DAYTON, Ohio (WDTN) — Ohio and 33 other states progress in their federal lawsuit against Meta.
The lawsuit accuses Meta, the parent company of Instagram and Facebook of the following:
- uses harmful features towards young users
- did not care about harm algorithm caused
- lied about the damage their algorithm caused
- collected data from users under 13 without parental consent
- has harmful business practices that harm mental/physical health
Ninety percent of teens in the U.S. have social media. Large portions of them are falling into dangerous mental health spaces that may be the result of over-using social media.
Social media experts say large social media companies will have to rethink how they target children as potential users.
“Companies are going to have to make changes to their technology and their product design to comply with these pieces of legislation that are being proposed and that could potentially impact revenue and even ultimately change certain business model approaches,” said Greta Mcanay, CEO of Blue Fever Mental Health Organization.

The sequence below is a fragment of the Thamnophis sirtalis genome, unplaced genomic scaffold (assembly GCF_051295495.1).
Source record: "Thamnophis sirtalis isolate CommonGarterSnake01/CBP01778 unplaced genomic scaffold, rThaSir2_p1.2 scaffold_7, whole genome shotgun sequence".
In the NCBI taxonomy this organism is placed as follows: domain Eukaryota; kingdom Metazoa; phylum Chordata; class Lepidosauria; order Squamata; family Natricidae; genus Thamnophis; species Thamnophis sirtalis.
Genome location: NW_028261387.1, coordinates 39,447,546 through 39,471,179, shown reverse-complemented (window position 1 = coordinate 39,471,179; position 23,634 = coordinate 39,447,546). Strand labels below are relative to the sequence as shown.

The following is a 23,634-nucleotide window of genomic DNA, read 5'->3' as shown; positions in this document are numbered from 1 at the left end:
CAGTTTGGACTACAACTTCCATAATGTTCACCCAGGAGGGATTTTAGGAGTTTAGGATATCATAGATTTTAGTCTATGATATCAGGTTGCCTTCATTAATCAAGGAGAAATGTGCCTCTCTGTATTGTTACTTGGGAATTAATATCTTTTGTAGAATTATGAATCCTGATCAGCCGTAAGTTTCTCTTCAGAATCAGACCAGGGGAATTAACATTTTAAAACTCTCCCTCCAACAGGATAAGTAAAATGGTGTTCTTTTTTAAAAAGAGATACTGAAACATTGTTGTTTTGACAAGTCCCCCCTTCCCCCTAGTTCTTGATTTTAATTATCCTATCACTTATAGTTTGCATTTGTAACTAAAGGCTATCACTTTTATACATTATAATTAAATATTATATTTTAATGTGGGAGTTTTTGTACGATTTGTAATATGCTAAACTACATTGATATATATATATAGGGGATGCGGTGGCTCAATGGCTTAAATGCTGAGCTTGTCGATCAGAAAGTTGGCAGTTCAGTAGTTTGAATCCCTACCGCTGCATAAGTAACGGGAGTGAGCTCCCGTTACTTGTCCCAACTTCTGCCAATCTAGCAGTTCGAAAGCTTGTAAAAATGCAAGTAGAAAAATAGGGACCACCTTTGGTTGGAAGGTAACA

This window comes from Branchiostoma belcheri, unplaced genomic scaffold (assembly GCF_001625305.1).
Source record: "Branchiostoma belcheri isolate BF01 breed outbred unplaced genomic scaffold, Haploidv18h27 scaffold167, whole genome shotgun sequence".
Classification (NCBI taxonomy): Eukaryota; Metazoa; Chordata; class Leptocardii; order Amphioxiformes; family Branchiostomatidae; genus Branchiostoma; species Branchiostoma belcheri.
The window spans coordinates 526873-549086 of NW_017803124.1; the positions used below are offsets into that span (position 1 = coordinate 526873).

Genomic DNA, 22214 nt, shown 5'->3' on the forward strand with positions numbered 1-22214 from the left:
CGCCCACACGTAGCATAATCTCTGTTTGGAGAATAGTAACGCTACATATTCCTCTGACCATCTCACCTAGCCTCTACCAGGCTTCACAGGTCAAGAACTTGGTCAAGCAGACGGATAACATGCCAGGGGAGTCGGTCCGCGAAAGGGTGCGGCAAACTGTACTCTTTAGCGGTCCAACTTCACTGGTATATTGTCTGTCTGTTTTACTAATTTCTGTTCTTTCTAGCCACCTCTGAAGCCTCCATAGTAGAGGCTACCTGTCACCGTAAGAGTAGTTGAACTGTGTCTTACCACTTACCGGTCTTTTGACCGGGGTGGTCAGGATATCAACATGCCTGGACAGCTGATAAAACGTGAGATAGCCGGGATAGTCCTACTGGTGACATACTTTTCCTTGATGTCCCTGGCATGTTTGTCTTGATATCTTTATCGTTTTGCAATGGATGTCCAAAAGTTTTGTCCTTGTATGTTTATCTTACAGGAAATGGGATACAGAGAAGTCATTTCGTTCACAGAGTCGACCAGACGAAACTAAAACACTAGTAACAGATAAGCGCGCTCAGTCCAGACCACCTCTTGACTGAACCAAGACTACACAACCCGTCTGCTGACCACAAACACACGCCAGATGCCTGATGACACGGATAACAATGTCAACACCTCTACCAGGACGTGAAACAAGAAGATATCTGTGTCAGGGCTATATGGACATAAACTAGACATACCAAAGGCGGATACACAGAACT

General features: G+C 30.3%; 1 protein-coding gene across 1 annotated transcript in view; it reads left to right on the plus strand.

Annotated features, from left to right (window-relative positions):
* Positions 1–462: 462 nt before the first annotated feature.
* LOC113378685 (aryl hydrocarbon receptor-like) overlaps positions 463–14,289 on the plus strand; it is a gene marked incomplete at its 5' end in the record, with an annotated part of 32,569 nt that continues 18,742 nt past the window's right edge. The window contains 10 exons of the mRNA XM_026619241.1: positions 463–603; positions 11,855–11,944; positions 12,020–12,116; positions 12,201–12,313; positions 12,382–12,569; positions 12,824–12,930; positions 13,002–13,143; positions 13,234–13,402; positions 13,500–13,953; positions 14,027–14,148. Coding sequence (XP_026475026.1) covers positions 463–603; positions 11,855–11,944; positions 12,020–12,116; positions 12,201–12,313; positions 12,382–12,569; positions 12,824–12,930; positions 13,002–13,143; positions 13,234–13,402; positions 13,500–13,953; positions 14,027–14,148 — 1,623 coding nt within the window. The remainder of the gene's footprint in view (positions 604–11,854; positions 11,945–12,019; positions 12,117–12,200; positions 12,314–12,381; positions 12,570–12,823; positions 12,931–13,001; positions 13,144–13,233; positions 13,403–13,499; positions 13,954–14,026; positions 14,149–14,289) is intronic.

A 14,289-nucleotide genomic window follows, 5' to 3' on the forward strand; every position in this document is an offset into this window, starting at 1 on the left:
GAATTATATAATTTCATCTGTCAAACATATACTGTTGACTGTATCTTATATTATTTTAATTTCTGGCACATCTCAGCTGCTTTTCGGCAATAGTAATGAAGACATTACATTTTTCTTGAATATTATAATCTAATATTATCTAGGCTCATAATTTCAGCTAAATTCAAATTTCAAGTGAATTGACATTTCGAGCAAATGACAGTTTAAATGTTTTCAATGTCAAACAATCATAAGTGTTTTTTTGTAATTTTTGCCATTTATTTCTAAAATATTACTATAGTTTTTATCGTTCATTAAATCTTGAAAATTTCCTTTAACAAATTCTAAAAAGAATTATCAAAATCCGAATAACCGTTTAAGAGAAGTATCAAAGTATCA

Local and national experts are weighing in on the negative impacts social media has had on children. Dr. Melissa Spirek, a social science professor who studies children’s screen time says that there are serious effects as a result of what the giant social media’s company have been doing for years.
“There’s definitely positive aspects but there are genuine documented harm as well,” said Spirek.
Research suggests girls ages 11-13 and boys ages 13-15 are most at-risk for long-term social effects like lower confidence, anxiety and depression by age 19.
“Social media is not going anywhere. And if we don’t teach young people how to engage and use social media responsibly, then they become adults who don’t know how to use social media responsibly,” said Derrick Green, assistant dean of communication at Cedarville University.
Experts recommend spending time on social media with your children. Regardless of age, it’s important to practice self-control, self-monitoring, and self-limitations.
“Moving forward, we must find ways to help prepare our children and teens for how to use that tool in a healthy way to bring people together to harness those positive benefits, or else we will see people experiencing more and more of the harmful effects,” said Dr. Jordan Allison, psychologist at Mercy Health.
Allison says as the lawsuit unfolds, parents and those in charge of children need to find healthy solutions on their own to combat the growing problem.